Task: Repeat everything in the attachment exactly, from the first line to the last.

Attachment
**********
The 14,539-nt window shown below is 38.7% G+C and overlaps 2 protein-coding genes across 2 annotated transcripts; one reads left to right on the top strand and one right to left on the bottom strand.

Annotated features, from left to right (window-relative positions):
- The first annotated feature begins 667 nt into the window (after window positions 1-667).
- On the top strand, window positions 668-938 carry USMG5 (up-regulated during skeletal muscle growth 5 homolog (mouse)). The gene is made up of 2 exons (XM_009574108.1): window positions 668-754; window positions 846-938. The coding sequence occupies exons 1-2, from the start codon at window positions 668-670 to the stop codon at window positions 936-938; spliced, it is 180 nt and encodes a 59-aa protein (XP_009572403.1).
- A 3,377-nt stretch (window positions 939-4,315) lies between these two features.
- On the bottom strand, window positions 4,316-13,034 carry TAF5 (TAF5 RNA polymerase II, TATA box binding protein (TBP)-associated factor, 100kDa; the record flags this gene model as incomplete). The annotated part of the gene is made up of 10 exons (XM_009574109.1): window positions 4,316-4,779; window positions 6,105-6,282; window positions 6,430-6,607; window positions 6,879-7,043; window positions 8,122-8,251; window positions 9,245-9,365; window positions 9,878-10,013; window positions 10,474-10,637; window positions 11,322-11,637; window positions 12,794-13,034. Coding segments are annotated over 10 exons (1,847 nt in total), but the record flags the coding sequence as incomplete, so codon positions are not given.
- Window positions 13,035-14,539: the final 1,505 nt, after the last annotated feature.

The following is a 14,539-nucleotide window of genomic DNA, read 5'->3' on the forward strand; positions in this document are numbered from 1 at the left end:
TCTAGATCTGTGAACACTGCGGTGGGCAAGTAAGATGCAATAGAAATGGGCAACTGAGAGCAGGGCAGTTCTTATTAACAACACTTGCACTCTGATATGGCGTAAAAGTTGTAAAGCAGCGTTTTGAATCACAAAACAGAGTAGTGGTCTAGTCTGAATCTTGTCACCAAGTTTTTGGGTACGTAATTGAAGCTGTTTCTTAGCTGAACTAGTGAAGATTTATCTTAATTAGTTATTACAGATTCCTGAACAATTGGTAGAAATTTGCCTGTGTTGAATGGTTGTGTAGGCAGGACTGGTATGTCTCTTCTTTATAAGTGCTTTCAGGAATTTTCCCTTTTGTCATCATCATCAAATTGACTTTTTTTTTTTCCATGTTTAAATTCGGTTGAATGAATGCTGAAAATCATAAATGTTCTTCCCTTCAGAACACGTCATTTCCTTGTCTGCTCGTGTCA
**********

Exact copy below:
The 14,539-nt window shown below is 38.7% G+C and overlaps 2 protein-coding genes across 2 annotated transcripts; one reads left to right on the top strand and one right to left on the bottom strand.

Annotated features, from left to right (window-relative positions):
- The first annotated feature begins 667 nt into the window (after window positions 1-667).
- On the top strand, window positions 668-938 carry USMG5 (up-regulated during skeletal muscle growth 5 homolog (mouse)). The gene is made up of 2 exons (XM_009574108.1): window positions 668-754; window positions 846-938. The coding sequence occupies exons 1-2, from the start codon at window positions 668-670 to the stop codon at window positions 936-938; spliced, it is 180 nt and encodes a 59-aa protein (XP_009572403.1).
- A 3,377-nt stretch (window positions 939-4,315) lies between these two features.
- On the bottom strand, window positions 4,316-13,034 carry TAF5 (TAF5 RNA polymerase II, TATA box binding protein (TBP)-associated factor, 100kDa; the record flags this gene model as incomplete). The annotated part of the gene is made up of 10 exons (XM_009574109.1): window positions 4,316-4,779; window positions 6,105-6,282; window positions 6,430-6,607; window positions 6,879-7,043; window positions 8,122-8,251; window positions 9,245-9,365; window positions 9,878-10,013; window positions 10,474-10,637; window positions 11,322-11,637; window positions 12,794-13,034. Coding segments are annotated over 10 exons (1,847 nt in total), but the record flags the coding sequence as incomplete, so codon positions are not given.
- Window positions 13,035-14,539: the final 1,505 nt, after the last annotated feature.

The following is a 14,539-nucleotide window of genomic DNA, read 5'->3' on the forward strand; positions in this document are numbered from 1 at the left end:
TCTAGATCTGTGAACACTGCGGTGGGCAAGTAAGATGCAATAGAAATGGGCAACTGAGAGCAGGGCAGTTCTTATTAACAACACTTGCACTCTGATATGGCGTAAAAGTTGTAAAGCAGCGTTTTGAATCACAAAACAGAGTAGTGGTCTAGTCTGAATCTTGTCACCAAGTTTTTGGGTACGTAATTGAAGCTGTTTCTTAGCTGAACTAGTGAAGATTTATCTTAATTAGTTATTACAGATTCCTGAACAATTGGTAGAAATTTGCCTGTGTTGAATGGTTGTGTAGGCAGGACTGGTATGTCTCTTCTTTATAAGTGCTTTCAGGAATTTTCCCTTTTGTCATCATCATCAAATTGACTTTTTTTTTTTCCATGTTTAAATTCGGTTGAATGAATGCTGAAAATCATAAATGTTCTTCCCTTCAGAACACGTCATTTCCTTGTCTGCTCGTGTCA